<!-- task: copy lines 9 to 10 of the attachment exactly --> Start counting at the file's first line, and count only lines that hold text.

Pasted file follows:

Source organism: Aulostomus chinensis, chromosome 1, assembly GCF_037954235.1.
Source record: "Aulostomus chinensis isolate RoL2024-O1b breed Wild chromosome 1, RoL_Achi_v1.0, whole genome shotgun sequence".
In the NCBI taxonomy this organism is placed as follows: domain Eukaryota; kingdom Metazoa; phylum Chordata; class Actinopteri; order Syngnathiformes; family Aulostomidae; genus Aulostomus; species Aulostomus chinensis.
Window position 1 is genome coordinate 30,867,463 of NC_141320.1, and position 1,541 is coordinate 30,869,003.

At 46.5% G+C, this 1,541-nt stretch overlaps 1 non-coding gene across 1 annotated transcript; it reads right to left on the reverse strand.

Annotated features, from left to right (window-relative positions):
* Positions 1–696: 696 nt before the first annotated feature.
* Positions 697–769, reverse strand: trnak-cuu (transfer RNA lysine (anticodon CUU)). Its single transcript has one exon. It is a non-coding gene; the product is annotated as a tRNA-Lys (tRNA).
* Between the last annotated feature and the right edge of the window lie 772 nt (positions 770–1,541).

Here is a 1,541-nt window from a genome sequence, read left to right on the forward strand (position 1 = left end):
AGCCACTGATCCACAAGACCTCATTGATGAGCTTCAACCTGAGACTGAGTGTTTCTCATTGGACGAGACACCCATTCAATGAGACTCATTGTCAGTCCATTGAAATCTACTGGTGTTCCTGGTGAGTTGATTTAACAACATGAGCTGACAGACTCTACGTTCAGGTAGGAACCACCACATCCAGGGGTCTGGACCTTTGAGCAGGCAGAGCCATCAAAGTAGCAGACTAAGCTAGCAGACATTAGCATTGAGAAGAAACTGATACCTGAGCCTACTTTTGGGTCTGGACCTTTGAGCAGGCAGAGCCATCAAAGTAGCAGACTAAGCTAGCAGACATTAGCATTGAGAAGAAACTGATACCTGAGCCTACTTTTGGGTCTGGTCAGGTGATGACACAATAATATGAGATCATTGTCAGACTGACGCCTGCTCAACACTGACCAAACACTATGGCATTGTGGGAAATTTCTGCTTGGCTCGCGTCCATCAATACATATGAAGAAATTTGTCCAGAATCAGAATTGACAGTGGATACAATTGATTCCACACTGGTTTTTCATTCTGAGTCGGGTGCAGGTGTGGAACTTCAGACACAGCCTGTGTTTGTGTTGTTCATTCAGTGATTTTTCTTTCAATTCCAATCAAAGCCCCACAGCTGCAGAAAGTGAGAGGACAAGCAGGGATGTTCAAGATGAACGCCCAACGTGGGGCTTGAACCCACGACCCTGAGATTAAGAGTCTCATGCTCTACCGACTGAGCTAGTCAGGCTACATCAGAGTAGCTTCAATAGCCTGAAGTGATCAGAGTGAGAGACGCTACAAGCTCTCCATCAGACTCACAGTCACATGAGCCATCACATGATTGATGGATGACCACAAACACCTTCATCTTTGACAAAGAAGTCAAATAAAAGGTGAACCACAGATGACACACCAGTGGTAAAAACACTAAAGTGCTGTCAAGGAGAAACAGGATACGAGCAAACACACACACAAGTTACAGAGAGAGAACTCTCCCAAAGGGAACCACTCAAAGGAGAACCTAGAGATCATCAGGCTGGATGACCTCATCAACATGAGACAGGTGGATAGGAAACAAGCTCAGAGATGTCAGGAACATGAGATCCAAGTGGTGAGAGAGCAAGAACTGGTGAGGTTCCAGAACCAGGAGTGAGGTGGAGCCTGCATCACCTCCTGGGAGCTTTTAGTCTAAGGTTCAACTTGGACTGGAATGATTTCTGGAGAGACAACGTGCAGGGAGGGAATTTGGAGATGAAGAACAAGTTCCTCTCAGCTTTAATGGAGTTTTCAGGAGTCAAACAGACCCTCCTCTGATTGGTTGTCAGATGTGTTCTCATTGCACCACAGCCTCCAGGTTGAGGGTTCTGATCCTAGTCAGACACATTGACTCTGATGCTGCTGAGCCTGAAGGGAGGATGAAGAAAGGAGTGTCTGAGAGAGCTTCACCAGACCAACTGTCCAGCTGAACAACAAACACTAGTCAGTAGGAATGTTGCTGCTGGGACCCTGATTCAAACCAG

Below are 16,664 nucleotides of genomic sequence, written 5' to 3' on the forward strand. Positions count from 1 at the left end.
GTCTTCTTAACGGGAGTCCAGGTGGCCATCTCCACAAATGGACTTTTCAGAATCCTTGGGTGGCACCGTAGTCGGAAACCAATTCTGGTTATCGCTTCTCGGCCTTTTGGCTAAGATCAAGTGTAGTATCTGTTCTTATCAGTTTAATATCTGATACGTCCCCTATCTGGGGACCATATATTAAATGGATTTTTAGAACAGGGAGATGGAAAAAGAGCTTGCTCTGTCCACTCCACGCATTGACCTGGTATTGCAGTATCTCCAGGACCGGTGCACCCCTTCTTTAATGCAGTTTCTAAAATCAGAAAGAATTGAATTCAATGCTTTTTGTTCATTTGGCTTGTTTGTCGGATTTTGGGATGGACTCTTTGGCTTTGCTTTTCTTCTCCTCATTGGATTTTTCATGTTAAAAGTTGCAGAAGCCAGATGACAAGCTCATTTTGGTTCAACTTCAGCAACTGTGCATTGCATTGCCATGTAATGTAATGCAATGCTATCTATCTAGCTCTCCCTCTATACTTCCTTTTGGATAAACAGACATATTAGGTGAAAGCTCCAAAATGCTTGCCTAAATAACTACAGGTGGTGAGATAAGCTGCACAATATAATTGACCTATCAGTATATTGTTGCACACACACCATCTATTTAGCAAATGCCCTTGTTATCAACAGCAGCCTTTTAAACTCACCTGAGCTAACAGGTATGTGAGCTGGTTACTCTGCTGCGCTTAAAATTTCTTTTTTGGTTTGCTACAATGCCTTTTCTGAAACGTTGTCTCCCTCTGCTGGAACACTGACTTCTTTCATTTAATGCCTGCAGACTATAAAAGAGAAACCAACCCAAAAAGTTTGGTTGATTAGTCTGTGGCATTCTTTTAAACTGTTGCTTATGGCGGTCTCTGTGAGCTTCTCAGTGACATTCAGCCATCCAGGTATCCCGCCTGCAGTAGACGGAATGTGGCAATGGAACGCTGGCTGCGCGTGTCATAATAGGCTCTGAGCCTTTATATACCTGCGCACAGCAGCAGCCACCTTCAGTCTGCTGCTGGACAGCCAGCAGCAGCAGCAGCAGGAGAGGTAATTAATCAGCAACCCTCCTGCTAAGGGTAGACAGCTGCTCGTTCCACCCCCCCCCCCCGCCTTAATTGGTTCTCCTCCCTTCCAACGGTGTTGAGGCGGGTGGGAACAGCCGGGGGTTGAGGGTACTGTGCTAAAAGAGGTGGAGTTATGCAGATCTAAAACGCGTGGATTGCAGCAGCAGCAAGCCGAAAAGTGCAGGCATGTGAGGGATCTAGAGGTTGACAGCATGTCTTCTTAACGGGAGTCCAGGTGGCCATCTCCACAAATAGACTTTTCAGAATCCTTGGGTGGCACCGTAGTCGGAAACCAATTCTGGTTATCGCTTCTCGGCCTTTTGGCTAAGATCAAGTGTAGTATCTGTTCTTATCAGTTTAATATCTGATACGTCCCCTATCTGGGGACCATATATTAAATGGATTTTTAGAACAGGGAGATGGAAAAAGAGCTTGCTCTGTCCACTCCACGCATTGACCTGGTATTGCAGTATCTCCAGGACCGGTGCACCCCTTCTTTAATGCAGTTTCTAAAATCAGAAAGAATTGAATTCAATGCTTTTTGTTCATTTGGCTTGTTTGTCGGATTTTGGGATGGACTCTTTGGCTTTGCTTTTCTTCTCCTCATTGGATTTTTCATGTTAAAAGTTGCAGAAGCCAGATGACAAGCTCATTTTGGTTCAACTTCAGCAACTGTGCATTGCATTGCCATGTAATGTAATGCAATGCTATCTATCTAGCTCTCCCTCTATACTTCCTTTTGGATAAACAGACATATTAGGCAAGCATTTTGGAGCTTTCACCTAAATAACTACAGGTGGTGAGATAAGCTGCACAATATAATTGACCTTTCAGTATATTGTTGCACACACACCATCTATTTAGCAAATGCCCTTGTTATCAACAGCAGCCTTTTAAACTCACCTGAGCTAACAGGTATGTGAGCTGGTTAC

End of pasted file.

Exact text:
* Between the last annotated feature and the right edge of the window lie 772 nt (positions 770–1,541).

Here is a 1,541-nt window from a genome sequence, read left to right on the forward strand (position 1 = left end):